Recently, I was introduced to a classmate of my daughter’s, a fellow student at the Columbia Film School in Chicago, Thomas Taylor. Thomas writes great reviews for his own site, Raining Frogs Reviews (get it?) and is a very promising young filmmaker. I asked Thomas to review The Conjuring for the readers of Just Effing and he’s done just that.
If you are a film student just starting out and can write film reviews, please contact me, I’d love your point of view and would love to give you and your blog some well deserved recognition!
Without further delay – here is Thomas’s well written review of…. The Conjuring!
Warning: the review does contain a spoiler or two!
The Conjuring made a tremendous splash in the box office its opening weekend even though this particular genre of supernatural horror has been exhausted over the past decade. So what separates this spine-chilling film about demonic possession and malevolent spirits from the likes of Amityville Horror or The Possession?
Taking place in 1971, the film tells the story of the Perron family and the progressively nefarious events they experienced upon moving into a farm house in rural Rhode Island. When the occurrences began to threaten their safety, the Perrons called upon the acclaimed paranormal investigators Ed and Lorraine Warren. Ed and Lorraine had facilitated numerous exorcisms, including the haunting in Amityville, but according to the film’s opening credits this was the most malignant encounter the couple experienced. A horror film based on a true story has a hair-raising edge over its competition, but such a film cannot anticipate this kind of success from historical relevancy alone.
The scare tactics at play are terrifyingly effective. Modern horror films rely heavily upon the use of shock to keep an audience entertained and The Conjuring is no exception. In one particularly disquieting scene, Carolyn Perron wakes at the witching hour and is lured down into the cellar by a fiendish spirit. The score dissipates, making her each and every breath audible, and as she descends into the cellar the evil spirit seems to have parted. Carolyn is practically convulsing with fear (along with certain members of the audience) and as soon as she makes a move for the stairs the lights cut out. She lights one match to help retrace her steps and it burns out in seconds that seem to last for horrifying little eternities. She lights a second match and manages to quite her fear. In such a moment in a film, one might feel suspended in time by a fear that only the dreaded flash of a demonic spirit’s presence can relieve. Just before the second match burns out, a pair of pale, decomposing hands extends from the black space beside Carolyn’s face and clap twice sending her screaming and thrashing up the stairs. The Conjuring doesn’t give the audience more than seven minutes of relief between such scenes.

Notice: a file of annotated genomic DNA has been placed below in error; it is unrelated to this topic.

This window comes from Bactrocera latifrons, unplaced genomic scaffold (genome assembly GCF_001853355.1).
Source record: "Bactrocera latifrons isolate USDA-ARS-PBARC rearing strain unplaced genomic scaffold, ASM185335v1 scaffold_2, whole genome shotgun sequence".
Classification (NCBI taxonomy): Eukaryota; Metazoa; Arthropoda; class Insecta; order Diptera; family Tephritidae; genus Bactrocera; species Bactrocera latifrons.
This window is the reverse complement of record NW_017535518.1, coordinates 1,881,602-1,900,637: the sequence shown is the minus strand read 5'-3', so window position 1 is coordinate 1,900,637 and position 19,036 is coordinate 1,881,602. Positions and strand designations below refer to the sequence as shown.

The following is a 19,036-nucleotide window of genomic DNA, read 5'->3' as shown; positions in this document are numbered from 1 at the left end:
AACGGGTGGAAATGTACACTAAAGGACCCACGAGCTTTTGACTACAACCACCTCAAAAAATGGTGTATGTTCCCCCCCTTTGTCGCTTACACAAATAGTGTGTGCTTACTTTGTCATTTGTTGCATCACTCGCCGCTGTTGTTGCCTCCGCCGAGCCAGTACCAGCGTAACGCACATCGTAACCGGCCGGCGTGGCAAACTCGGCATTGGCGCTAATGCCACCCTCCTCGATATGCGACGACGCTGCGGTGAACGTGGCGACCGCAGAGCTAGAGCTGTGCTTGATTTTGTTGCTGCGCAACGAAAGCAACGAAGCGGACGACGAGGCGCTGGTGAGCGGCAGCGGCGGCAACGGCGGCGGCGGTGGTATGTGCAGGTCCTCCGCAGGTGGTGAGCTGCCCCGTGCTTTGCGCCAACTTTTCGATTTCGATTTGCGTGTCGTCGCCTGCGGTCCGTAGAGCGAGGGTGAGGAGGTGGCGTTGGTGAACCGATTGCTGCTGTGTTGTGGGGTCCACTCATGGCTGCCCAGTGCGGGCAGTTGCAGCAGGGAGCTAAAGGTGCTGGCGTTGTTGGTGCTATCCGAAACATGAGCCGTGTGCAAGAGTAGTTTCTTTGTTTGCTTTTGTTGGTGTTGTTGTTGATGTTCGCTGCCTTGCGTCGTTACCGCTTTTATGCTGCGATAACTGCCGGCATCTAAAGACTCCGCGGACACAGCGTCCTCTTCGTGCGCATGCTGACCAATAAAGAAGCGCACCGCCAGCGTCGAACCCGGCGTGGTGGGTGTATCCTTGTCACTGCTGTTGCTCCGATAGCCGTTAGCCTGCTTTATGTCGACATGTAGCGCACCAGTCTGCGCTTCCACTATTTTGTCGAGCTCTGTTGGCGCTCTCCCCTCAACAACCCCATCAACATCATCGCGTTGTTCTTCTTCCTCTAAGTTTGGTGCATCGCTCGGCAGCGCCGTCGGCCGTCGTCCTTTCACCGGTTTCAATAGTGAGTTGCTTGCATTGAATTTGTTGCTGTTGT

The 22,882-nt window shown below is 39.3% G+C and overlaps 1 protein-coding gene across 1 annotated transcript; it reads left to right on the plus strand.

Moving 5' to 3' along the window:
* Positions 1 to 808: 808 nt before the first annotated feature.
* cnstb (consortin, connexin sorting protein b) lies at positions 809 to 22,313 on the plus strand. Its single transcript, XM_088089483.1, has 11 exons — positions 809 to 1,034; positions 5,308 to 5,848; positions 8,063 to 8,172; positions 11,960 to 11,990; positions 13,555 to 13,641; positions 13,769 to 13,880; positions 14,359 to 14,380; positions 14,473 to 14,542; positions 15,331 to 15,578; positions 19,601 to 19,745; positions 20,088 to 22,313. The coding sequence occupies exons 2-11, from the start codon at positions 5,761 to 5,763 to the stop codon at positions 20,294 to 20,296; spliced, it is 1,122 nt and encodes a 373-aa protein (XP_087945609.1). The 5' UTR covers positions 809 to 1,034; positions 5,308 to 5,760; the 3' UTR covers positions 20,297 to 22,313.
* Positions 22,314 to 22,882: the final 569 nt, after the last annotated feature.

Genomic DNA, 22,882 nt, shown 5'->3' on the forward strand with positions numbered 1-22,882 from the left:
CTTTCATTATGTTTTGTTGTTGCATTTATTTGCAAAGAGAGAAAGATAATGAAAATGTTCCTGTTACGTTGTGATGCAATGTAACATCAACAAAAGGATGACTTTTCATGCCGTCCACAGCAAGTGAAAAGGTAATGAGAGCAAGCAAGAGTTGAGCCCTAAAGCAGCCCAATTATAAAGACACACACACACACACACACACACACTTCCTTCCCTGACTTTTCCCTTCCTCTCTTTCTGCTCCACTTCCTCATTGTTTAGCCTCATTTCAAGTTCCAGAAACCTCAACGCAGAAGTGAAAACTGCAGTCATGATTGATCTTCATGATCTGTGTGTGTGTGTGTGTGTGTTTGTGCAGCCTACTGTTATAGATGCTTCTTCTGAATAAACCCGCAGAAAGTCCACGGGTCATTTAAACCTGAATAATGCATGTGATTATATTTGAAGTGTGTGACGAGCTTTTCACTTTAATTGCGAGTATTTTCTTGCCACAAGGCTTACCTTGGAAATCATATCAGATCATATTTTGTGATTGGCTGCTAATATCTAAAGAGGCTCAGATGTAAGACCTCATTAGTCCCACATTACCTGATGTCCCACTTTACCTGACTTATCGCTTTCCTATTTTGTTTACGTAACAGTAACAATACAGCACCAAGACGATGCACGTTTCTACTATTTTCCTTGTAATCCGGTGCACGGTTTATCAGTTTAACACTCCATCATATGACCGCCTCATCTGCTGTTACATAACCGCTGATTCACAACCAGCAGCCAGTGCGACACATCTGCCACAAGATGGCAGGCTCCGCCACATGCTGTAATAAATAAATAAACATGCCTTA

You’re probably thinking so what, all horror films do this? True, but what makes The Conjuring all the more shocking are the gruesome spirits that are waiting on the other side of this aforementioned paralysis of fear. James Wan shocks then torments by introducing the viewer face to face to a cast of deeply disturbing apparitions who are gruesome enough to disrupt one’s imagination and sleep for a couple days. James Wan is known for his torture porn in the Saw series and although The Conjuring does have its fair share of gore, the suspense generates predominantly from these grizzly spirits he has envisioned.
The production design is superb. Wan effectively captures the mood of the 70’s; contributing to the authenticity of the story behind the film. The cast was well constructed. The actors that fill the Perron family’s shoes mesh well together, giving off a tender closeness that exists amongst such a family. Structurally, The Conjuring is no different from the slew of supernatural horror films that have been released over the past decade, but Wan’s attention to detail and unique vision of the harrowing events which took place in Harrisville, Rhode Island explain the film’s exceptional success in the box office.
By Thomas Taylor. Read more film reviews by Thomas at Raining Frogs Reviews!
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